(January 11, 2017) ESPN tennis analysts Chrissie Evert and Patrick McEnroe spoke with media Wednesday about the Australian Open, which starts Sunday, Jan. 15 (Monday in Melbourne), with 100 live hours over two weeks including the usual marathon overnight telecasts on ESPN television and 1,400 on WatchESPN that includes every match – singles, doubles and juniors, culminating with the women’s and men’s championships. Highlights of the call, followed by the full transcript:
On: The State of Serena
- “This is a woman with pride and ego and used to being No. 1, used to being the queen at the top. I’m sure that’s going to be motivation for her, not liking to see another name up there…I don’t think it’s a matter of if she’s going to win another Grand Slam, I think it’s when, and I think it will happen this year.” – Evert
On: The State of U.S. Tennis.
- “At one point we had hardly any American players in the top 100. Now women-wise anyway, we have 17. I think that’s more than any other. So we’ve got the depth. Congratulations, U.S. tennis. We have the depth, but where is that Grand Slam champion?” – Evert
- “There’s a group of seven or eight players, American men, 21 or under, that can be legit Grand Slam players. Out of that group, none of them are ready to be a Grand Slam winner or compete for a title at this point, except for maybe (Jack) Sock. I think within the next two years, it is finally realistic to say we might have someone come out of that group that could do it.” – McEnroe
On: Which is the bigger issue in tennis, PEDs or match fixing?
- “I’m going to say unequivocally match fixing is a big threat to any sport, not just tennis, but the integrity of that sport. That’s not in any way to minimize PEDs, what they can do…I think tennis generally has a better handle on the PED situation with the testing that’s done….The match fixing thing clearly is a huge problem potentially, but I don’t think it’s a huge problem at the highest level of tennis. I think it’s proven to be a problem that definitely is significant at the low levels of tennis, the minor leagues, so to speak, the challengers, et cetera. That has to be gotten more under control.” – McEnroe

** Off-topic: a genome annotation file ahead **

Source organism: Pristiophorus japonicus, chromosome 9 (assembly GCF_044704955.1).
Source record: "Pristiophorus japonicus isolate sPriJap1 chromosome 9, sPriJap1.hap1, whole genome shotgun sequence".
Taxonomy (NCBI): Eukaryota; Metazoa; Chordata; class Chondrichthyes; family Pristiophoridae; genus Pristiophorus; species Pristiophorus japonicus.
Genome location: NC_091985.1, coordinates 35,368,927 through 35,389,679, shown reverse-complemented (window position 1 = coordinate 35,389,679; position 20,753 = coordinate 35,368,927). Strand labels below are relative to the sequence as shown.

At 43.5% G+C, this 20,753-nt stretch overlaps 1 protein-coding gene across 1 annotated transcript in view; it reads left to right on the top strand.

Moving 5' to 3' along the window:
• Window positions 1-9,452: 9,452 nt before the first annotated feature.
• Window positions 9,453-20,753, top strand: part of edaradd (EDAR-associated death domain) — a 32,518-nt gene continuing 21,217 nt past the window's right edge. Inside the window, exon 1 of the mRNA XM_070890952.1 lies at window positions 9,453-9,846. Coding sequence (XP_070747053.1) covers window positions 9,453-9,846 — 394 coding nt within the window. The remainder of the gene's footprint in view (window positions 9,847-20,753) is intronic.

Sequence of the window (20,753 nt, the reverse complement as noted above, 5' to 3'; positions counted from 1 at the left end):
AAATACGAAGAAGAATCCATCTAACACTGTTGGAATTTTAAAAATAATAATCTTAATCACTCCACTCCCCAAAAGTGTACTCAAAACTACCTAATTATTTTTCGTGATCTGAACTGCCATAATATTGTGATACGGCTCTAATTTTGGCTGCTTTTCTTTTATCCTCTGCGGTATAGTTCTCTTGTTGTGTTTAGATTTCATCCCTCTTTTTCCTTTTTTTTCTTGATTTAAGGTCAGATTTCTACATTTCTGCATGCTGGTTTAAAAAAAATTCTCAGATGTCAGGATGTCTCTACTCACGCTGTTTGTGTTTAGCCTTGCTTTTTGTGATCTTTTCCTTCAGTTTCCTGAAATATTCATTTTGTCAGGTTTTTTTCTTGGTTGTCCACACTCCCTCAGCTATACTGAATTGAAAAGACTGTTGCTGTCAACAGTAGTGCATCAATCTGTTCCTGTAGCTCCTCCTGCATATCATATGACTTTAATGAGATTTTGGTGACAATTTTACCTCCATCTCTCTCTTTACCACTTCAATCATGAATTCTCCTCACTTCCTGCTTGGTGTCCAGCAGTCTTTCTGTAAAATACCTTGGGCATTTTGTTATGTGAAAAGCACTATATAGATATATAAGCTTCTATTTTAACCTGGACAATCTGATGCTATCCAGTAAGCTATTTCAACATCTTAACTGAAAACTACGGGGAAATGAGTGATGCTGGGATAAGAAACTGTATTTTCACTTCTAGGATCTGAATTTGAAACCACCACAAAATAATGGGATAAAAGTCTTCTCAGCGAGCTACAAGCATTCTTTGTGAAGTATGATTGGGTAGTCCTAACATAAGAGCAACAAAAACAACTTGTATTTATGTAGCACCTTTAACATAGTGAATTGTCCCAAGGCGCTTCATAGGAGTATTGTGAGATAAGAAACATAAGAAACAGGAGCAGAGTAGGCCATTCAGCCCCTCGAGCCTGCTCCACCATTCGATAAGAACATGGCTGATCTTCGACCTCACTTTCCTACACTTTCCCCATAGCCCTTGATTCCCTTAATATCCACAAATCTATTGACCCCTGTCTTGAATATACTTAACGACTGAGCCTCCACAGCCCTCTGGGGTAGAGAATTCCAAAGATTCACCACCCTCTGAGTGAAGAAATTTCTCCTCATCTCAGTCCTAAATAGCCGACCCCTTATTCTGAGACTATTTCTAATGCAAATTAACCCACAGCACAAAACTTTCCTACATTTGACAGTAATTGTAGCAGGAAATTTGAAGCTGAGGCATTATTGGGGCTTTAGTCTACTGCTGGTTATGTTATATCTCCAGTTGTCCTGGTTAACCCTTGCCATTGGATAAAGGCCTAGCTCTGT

On: What’s the one thing you would change about tennis?
- “Because I’m a TV girl now, I think more access to the players. I still don’t think it’s a bad idea to interview a player after a first set or after a second set. I think that’s very do-able. I think it’s progressive thinking. We’re really kind of in the Dark Ages when it comes to getting the players out there, just having a little more buzz about the players. I think on TV I’d like to see more coaches being interviewed.” – Evert
- “When we say the match starts at 7 p.m., it’s actually going to start at 7 p.m., not 7:13, which is basically what happens because the officials don’t have the gonads to tell the top players what to do.” – McEnroe
- I’ll start with some big names. What are your expectations for Roger Federer and Rafael Nadal for this tournament? They both said they want to play two to three more years. Patrick, do you see that happening? How long do you see both those players playing? What do you see from those two? What are your expectations? How long do you think they’ll keep playing?
McENROE: Let’s hope they keep playing like 20 more years because they’ve been unbelievable for tennis. They’re two of the all time greats, two of the all-time class acts in men’s tennis.